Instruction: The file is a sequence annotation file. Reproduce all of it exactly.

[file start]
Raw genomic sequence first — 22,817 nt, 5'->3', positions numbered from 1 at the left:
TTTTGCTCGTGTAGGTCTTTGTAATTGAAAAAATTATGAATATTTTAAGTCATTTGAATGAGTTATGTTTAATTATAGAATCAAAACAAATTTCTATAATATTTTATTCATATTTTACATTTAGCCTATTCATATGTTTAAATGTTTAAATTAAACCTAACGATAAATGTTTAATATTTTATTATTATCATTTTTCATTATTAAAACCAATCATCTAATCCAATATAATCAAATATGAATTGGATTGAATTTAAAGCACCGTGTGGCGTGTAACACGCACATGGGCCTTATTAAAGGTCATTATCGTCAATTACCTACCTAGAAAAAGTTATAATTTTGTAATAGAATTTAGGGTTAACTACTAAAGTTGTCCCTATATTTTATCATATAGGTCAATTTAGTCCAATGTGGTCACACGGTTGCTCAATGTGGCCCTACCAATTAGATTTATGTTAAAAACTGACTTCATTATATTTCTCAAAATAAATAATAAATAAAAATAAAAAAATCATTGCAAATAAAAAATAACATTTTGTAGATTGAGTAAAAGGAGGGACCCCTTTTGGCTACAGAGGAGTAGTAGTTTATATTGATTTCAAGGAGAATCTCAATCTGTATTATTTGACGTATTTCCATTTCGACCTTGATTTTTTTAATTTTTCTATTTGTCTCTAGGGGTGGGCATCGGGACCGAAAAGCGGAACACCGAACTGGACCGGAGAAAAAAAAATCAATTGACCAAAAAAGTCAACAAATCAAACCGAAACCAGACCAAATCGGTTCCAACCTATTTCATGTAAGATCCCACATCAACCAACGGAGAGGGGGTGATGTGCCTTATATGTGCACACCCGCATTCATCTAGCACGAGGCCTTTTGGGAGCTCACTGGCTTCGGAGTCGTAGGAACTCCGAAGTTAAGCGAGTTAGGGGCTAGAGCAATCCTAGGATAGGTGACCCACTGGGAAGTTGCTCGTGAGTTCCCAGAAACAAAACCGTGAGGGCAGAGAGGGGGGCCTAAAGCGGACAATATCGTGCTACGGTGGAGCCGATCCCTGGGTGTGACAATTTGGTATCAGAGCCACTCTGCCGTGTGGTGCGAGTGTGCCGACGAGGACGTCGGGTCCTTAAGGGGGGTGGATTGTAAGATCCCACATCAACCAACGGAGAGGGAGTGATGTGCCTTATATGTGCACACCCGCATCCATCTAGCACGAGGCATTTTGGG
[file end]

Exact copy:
Raw genomic sequence first — 22,817 nt, 5'->3', positions numbered from 1 at the left:
TTTTGCTCGTGTAGGTCTTTGTAATTGAAAAAATTATGAATATTTTAAGTCATTTGAATGAGTTATGTTTAATTATAGAATCAAAACAAATTTCTATAATATTTTATTCATATTTTACATTTAGCCTATTCATATGTTTAAATGTTTAAATTAAACCTAACGATAAATGTTTAATATTTTATTATTATCATTTTTCATTATTAAAACCAATCATCTAATCCAATATAATCAAATATGAATTGGATTGAATTTAAAGCACCGTGTGGCGTGTAACACGCACATGGGCCTTATTAAAGGTCATTATCGTCAATTACCTACCTAGAAAAAGTTATAATTTTGTAATAGAATTTAGGGTTAACTACTAAAGTTGTCCCTATATTTTATCATATAGGTCAATTTAGTCCAATGTGGTCACACGGTTGCTCAATGTGGCCCTACCAATTAGATTTATGTTAAAAACTGACTTCATTATATTTCTCAAAATAAATAATAAATAAAAATAAAAAAATCATTGCAAATAAAAAATAACATTTTGTAGATTGAGTAAAAGGAGGGACCCCTTTTGGCTACAGAGGAGTAGTAGTTTATATTGATTTCAAGGAGAATCTCAATCTGTATTATTTGACGTATTTCCATTTCGACCTTGATTTTTTTAATTTTTCTATTTGTCTCTAGGGGTGGGCATCGGGACCGAAAAGCGGAACACCGAACTGGACCGGAGAAAAAAAAATCAATTGACCAAAAAAGTCAACAAATCAAACCGAAACCAGACCAAATCGGTTCCAACCTATTTCATGTAAGATCCCACATCAACCAACGGAGAGGGGGTGATGTGCCTTATATGTGCACACCCGCATTCATCTAGCACGAGGCCTTTTGGGAGCTCACTGGCTTCGGAGTCGTAGGAACTCCGAAGTTAAGCGAGTTAGGGGCTAGAGCAATCCTAGGATAGGTGACCCACTGGGAAGTTGCTCGTGAGTTCCCAGAAACAAAACCGTGAGGGCAGAGAGGGGGGCCTAAAGCGGACAATATCGTGCTACGGTGGAGCCGATCCCTGGGTGTGACAATTTGGTATCAGAGCCACTCTGCCGTGTGGTGCGAGTGTGCCGACGAGGACGTCGGGTCCTTAAGGGGGGTGGATTGTAAGATCCCACATCAACCAACGGAGAGGGAGTGATGTGCCTTATATGTGCACACCCGCATCCATCTAGCACGAGGCATTTTGGG